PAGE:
HI Todd, Thank you for the analysis!

Pls see my comments with XiaoNing.

发件人: Todd Lipcon [mailto:t...@cloudera.com]
发送时间: 2018年3月13日 23:43
收件人: user@kudu.apache.org
主题: Re: Follow-up for "Kudu cluster performance cannot grow up with machines 

On Mon, Mar 12, 2018 at 7:08 PM, 张晓宁 
<zhangxiaon...@jd.com<mailto:zhangxiaon...@jd.com>> wrote:
To your and Brock’s questions, my answers are as below.

What client are you using to benchmark? You might also be bound by the client 
My Answer: we are using many force testing machines to test the highest TPS on 
kudu. Our testing client should have enough ability.

But, specifically, what client? Is it something you build directly using the 
Java client? The C++ client? How many threads are you using? Which flush mode 
are you using to write? What buffer sizes are you using?
XiaoNing: We are using Java client. The test will increase thread number as the 
testing is going on, generally the peak point is reached with around 500 
threads. We are using manual flushing. We were using the default automatic 
flushing mode at the beginning but we did not get a good performance with that 
moded. For the “buffer sizes”, we are using 10K. Since our batch size is 100, 
for each flush, we have 100 * 200 = 20K bytes. Do you have any good advice on 
this setting?
I'd verify that the new nodes are assigned tablets? Along with considering an 
increase the number of partitions on the table being tested.
My Answer: Yes, with machines added each time, I created a new table for 
testing so that tablets can be assigned to new machines. For the partition 
strategy, I am using 2-level partitions: the first level is a range partition 
by date(I use 3 partitions here, meaning 3-days data), and the second level is 
a hash partition(I use 3, 6, and 9 respectively for the clusters with 3, 6, and 
9 tservers).

Did you delete the original table and wait some time before creating the new 
table? Otherwise, you will see a skewed distribution where the new table will 
have most of its replicas placed on the new empty machines. For example:

1) with 6 servers, create table with 18 partitions
-- it will evenly spread replicas on those 6 nodes (probably 9 each)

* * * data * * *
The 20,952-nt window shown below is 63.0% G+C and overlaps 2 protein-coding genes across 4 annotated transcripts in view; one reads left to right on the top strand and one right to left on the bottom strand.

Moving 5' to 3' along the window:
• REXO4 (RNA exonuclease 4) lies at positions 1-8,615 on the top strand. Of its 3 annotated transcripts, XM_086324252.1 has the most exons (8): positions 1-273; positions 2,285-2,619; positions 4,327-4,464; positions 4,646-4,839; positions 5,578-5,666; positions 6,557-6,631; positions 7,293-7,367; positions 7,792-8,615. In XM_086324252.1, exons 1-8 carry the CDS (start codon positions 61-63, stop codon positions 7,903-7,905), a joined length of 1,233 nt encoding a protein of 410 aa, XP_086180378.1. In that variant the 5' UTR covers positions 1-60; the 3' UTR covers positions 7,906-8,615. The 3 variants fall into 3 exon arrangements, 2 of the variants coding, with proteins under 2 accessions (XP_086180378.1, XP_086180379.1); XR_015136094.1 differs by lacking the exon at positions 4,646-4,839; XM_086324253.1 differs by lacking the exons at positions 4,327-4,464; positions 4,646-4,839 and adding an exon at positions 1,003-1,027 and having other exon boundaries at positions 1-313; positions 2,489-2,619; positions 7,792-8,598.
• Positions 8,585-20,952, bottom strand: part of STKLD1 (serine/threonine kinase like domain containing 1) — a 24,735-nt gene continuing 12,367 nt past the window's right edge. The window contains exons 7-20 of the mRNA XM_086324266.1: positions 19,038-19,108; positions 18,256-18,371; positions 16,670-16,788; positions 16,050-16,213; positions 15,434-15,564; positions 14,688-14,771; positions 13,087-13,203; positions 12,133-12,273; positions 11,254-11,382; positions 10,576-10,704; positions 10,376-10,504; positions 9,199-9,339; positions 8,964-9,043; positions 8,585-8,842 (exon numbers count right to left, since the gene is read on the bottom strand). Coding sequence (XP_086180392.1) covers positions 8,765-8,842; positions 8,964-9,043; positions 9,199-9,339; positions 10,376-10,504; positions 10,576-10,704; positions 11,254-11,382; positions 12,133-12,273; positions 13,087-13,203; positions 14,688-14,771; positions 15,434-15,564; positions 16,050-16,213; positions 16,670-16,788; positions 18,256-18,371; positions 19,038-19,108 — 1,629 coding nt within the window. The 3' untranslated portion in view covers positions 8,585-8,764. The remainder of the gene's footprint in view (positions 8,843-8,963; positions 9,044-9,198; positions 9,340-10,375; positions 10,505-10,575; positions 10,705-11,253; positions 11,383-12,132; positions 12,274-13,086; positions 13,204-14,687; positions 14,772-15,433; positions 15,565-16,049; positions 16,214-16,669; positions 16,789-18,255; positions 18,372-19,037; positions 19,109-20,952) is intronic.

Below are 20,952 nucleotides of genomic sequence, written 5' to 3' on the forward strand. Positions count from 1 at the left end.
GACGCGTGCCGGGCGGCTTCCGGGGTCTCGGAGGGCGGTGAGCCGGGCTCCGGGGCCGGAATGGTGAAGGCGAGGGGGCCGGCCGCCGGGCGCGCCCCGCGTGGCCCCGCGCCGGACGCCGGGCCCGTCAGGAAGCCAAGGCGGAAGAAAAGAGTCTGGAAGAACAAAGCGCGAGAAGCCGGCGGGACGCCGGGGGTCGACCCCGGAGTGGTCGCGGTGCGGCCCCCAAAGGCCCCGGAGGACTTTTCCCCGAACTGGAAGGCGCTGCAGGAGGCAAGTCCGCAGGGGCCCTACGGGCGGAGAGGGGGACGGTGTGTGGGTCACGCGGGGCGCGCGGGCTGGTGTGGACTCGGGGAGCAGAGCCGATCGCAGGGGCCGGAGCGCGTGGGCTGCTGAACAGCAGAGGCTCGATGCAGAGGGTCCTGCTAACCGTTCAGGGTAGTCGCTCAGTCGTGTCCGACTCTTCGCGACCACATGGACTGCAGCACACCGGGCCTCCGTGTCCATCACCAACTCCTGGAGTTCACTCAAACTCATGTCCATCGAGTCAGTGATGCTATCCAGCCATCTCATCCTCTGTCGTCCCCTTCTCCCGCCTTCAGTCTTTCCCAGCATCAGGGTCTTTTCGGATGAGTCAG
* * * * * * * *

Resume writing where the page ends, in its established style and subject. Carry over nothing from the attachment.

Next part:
2) add 3 empty servers, create a new table with 27 partitions
-- the new table will probably have about 18 partitions on the new nodes and 3 
on the existing nodes (6:1 skew)
3) same again
-- the new table will likely have most of its partitions on those 3 empty nodes 

Of course with skew like that, you'll probably see that those new tables do not 
perform well since most of the work would be on a smaller subset of nodes.

If you delete the tables in between the steps you should see a more even 
XiaoNing: Yes, I always delete the old table before creating the new one. But 
it seems the old data is not removed with table deletion, is that true? At the 
very beginning, we were testing the 1-master-9-tserver, and we got the same 
result, so I donot think the partition is a problem here. Anyway, I can do some 
more tests again on it.

Another possibility that you may be hitting is that our buffering in the 
clients is currently cluster-wide. In other words, each time you apply an 
operation, it checks if the total buffer limit has been reached, and if it has, 
it flushes the pending writes to all tablets. Only once all of those writes are 
complete is the batch considered "completed", freeing up space for the next 
batch of writes to be buffered. This means that, as the number of tablets and 
tablet servers grow, the completion time for the batch is increasingly 
dominated by the high-percentile latencies of the writes rather than the 
average, causing per-client throughput to drop.
XiaoNing: As mentioned above, we are using 10K as the client buffer size and 
each of our batch data size is 20K. Do you think this will impact the 
performance? As the tablet servers added to cluster, the flush time will 
increase as well, right? In your benchmark testing, how many hosts are you 
using for a cluster?

This is tracked by KUDU-1693. I believe there was another JIRA somewhere 
related as well, but can't seem to find it. Unfortunately fixing it is not 
straightforward, though would have good impact for these cases where a single 
writer is fanning out to tens or hundreds of tablets.


Todd Lipcon
Software Engineer, Cloudera

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